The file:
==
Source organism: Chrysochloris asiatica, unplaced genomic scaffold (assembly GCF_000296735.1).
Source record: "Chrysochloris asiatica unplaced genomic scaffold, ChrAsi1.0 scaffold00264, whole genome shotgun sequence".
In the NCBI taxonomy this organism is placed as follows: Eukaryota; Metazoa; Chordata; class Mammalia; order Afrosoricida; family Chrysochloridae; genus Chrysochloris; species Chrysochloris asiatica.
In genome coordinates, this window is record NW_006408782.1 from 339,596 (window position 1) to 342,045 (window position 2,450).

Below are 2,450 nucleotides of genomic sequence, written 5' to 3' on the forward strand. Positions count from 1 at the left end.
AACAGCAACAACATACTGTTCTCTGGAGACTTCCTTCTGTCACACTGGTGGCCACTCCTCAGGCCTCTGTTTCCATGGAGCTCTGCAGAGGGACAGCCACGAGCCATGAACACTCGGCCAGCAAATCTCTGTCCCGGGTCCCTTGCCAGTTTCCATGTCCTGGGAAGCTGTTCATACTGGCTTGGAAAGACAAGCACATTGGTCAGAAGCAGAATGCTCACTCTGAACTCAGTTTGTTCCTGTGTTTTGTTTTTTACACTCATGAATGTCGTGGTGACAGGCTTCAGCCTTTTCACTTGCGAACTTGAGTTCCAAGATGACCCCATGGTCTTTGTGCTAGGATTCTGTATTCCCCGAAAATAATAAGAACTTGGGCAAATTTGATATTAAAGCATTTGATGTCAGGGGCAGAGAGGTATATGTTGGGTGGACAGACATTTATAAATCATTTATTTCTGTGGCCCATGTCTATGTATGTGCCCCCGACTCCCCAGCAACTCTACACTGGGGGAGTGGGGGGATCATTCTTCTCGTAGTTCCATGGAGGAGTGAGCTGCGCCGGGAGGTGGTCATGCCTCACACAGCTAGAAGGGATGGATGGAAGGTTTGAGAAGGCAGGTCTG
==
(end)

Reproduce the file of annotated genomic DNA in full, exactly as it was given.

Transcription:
Source organism: Chrysochloris asiatica, unplaced genomic scaffold (assembly GCF_000296735.1).
Source record: "Chrysochloris asiatica unplaced genomic scaffold, ChrAsi1.0 scaffold00264, whole genome shotgun sequence".
In the NCBI taxonomy this organism is placed as follows: Eukaryota; Metazoa; Chordata; class Mammalia; order Afrosoricida; family Chrysochloridae; genus Chrysochloris; species Chrysochloris asiatica.
In genome coordinates, this window is record NW_006408782.1 from 339,596 (window position 1) to 342,045 (window position 2,450).

Below are 2,450 nucleotides of genomic sequence, written 5' to 3' on the forward strand. Positions count from 1 at the left end.
AACAGCAACAACATACTGTTCTCTGGAGACTTCCTTCTGTCACACTGGTGGCCACTCCTCAGGCCTCTGTTTCCATGGAGCTCTGCAGAGGGACAGCCACGAGCCATGAACACTCGGCCAGCAAATCTCTGTCCCGGGTCCCTTGCCAGTTTCCATGTCCTGGGAAGCTGTTCATACTGGCTTGGAAAGACAAGCACATTGGTCAGAAGCAGAATGCTCACTCTGAACTCAGTTTGTTCCTGTGTTTTGTTTTTTACACTCATGAATGTCGTGGTGACAGGCTTCAGCCTTTTCACTTGCGAACTTGAGTTCCAAGATGACCCCATGGTCTTTGTGCTAGGATTCTGTATTCCCCGAAAATAATAAGAACTTGGGCAAATTTGATATTAAAGCATTTGATGTCAGGGGCAGAGAGGTATATGTTGGGTGGACAGACATTTATAAATCATTTATTTCTGTGGCCCATGTCTATGTATGTGCCCCCGACTCCCCAGCAACTCTACACTGGGGGAGTGGGGGGATCATTCTTCTCGTAGTTCCATGGAGGAGTGAGCTGCGCCGGGAGGTGGTCATGCCTCACACAGCTAGAAGGGATGGATGGAAGGTTTGAGAAGGCAGGTCTG